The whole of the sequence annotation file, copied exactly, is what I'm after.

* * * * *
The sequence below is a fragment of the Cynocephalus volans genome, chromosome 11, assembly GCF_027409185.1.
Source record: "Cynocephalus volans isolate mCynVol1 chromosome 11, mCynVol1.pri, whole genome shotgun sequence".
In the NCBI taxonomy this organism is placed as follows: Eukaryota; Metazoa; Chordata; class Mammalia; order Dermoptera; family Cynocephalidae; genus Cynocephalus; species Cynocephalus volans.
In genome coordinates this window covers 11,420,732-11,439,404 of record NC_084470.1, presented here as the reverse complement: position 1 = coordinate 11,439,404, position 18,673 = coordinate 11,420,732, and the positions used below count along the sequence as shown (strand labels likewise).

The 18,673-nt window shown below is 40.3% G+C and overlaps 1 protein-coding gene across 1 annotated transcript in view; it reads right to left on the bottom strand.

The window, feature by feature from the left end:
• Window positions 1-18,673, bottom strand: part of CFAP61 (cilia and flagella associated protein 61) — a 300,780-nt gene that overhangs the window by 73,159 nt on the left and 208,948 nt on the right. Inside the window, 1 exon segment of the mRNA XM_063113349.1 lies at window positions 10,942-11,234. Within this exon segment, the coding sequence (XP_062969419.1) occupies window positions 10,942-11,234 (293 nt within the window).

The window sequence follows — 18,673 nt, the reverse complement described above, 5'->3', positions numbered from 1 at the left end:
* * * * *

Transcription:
The sequence below is a fragment of the Cynocephalus volans genome, chromosome 11, assembly GCF_027409185.1.
Source record: "Cynocephalus volans isolate mCynVol1 chromosome 11, mCynVol1.pri, whole genome shotgun sequence".
In the NCBI taxonomy this organism is placed as follows: Eukaryota; Metazoa; Chordata; class Mammalia; order Dermoptera; family Cynocephalidae; genus Cynocephalus; species Cynocephalus volans.
In genome coordinates this window covers 11,420,732-11,439,404 of record NC_084470.1, presented here as the reverse complement: position 1 = coordinate 11,439,404, position 18,673 = coordinate 11,420,732, and the positions used below count along the sequence as shown (strand labels likewise).

The 18,673-nt window shown below is 40.3% G+C and overlaps 1 protein-coding gene across 1 annotated transcript in view; it reads right to left on the bottom strand.

The window, feature by feature from the left end:
• Window positions 1-18,673, bottom strand: part of CFAP61 (cilia and flagella associated protein 61) — a 300,780-nt gene that overhangs the window by 73,159 nt on the left and 208,948 nt on the right. Inside the window, 1 exon segment of the mRNA XM_063113349.1 lies at window positions 10,942-11,234. Within this exon segment, the coding sequence (XP_062969419.1) occupies window positions 10,942-11,234 (293 nt within the window).

The window sequence follows — 18,673 nt, the reverse complement described above, 5'->3', positions numbered from 1 at the left end: